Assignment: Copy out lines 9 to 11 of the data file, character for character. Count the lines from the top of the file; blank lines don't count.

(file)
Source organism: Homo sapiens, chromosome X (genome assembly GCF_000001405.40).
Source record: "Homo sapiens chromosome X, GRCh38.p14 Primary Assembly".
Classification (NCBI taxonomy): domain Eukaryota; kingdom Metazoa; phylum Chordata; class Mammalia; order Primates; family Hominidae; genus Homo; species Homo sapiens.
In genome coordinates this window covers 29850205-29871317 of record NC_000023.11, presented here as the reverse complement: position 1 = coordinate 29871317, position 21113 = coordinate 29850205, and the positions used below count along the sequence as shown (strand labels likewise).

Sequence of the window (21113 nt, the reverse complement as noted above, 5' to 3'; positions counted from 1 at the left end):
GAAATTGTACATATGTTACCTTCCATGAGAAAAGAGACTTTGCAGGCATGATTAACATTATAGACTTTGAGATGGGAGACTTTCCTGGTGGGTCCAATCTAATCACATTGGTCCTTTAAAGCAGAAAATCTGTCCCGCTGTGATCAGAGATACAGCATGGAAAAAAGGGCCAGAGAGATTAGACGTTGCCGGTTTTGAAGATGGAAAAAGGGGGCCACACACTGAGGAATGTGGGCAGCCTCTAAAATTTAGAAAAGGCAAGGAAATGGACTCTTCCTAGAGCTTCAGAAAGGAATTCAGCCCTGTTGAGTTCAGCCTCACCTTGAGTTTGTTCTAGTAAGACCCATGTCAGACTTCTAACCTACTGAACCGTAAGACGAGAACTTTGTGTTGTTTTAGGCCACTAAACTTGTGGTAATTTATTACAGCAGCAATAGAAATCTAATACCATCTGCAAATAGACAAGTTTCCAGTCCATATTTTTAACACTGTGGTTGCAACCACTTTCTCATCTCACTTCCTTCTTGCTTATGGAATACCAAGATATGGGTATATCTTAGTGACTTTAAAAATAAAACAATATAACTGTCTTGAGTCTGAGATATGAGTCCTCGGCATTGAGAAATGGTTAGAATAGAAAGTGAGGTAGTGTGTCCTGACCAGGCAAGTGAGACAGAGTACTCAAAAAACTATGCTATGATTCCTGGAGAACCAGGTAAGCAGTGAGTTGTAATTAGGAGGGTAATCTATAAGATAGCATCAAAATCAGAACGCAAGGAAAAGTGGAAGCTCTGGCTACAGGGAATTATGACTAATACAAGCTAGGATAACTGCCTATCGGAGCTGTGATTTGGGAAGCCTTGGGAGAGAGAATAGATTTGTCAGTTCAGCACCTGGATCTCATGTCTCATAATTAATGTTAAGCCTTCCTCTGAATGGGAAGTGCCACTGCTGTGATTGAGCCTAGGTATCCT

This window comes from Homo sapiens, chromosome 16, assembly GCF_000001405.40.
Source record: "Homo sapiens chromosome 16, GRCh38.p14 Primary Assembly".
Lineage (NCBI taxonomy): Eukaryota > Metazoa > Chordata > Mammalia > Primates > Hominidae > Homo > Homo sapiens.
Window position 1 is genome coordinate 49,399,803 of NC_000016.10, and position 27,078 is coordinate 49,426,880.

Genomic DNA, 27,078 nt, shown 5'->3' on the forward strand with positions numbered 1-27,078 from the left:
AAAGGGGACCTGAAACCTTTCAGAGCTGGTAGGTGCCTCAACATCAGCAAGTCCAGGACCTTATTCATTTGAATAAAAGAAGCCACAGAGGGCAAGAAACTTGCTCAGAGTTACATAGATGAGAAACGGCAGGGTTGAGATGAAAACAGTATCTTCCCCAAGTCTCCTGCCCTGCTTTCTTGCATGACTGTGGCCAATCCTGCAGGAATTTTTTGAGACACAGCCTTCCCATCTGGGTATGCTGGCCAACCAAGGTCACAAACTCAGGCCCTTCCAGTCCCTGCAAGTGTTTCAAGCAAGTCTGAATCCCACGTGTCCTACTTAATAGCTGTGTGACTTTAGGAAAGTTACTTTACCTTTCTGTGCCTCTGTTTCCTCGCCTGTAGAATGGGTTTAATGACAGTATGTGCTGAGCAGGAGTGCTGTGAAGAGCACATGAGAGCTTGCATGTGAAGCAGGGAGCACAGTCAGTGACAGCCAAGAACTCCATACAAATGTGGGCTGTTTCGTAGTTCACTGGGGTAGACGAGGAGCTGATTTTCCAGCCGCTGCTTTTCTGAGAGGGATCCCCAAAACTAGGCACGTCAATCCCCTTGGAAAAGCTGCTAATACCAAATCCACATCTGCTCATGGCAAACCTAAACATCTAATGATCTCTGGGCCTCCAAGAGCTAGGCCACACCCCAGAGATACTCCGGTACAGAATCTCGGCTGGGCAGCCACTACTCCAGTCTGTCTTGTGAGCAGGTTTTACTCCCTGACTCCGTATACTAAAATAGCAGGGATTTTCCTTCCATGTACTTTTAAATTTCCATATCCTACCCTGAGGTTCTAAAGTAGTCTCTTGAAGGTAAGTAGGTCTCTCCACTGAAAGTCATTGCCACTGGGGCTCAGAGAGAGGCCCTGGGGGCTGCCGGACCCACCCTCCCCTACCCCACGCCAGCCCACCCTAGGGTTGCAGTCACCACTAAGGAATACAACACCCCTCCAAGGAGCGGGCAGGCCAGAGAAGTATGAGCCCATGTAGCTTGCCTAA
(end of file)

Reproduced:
Lineage (NCBI taxonomy): Eukaryota > Metazoa > Chordata > Mammalia > Primates > Hominidae > Homo > Homo sapiens.
Window position 1 is genome coordinate 49,399,803 of NC_000016.10, and position 27,078 is coordinate 49,426,880.

Genomic DNA, 27,078 nt, shown 5'->3' on the forward strand with positions numbered 1-27,078 from the left: